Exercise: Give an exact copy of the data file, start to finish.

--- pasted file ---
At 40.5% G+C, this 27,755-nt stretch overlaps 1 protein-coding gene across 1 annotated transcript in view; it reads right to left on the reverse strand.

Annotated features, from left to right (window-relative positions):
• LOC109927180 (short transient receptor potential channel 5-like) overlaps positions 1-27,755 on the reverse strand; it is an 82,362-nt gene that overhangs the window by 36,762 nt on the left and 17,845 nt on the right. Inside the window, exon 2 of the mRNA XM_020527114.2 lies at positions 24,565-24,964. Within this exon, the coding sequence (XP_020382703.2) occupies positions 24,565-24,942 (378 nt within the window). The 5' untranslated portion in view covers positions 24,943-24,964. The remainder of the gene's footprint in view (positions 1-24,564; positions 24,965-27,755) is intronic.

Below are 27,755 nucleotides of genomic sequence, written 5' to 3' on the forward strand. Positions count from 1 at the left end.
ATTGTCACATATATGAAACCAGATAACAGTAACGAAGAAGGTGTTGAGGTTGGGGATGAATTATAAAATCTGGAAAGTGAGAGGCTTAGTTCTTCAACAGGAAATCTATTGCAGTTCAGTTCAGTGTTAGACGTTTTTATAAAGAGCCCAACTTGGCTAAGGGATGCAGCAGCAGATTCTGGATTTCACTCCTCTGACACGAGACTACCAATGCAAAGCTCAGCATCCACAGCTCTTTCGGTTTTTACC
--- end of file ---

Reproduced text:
At 40.5% G+C, this 27,755-nt stretch overlaps 1 protein-coding gene across 1 annotated transcript in view; it reads right to left on the reverse strand.

Annotated features, from left to right (window-relative positions):
• LOC109927180 (short transient receptor potential channel 5-like) overlaps positions 1-27,755 on the reverse strand; it is an 82,362-nt gene that overhangs the window by 36,762 nt on the left and 17,845 nt on the right. Inside the window, exon 2 of the mRNA XM_020527114.2 lies at positions 24,565-24,964. Within this exon, the coding sequence (XP_020382703.2) occupies positions 24,565-24,942 (378 nt within the window). The 5' untranslated portion in view covers positions 24,943-24,964. The remainder of the gene's footprint in view (positions 1-24,564; positions 24,965-27,755) is intronic.

Below are 27,755 nucleotides of genomic sequence, written 5' to 3' on the forward strand. Positions count from 1 at the left end.
ATTGTCACATATATGAAACCAGATAACAGTAACGAAGAAGGTGTTGAGGTTGGGGATGAATTATAAAATCTGGAAAGTGAGAGGCTTAGTTCTTCAACAGGAAATCTATTGCAGTTCAGTTCAGTGTTAGACGTTTTTATAAAGAGCCCAACTTGGCTAAGGGATGCAGCAGCAGATTCTGGATTTCACTCCTCTGACACGAGACTACCAATGCAAAGCTCAGCATCCACAGCTCTTTCGGTTTTTACC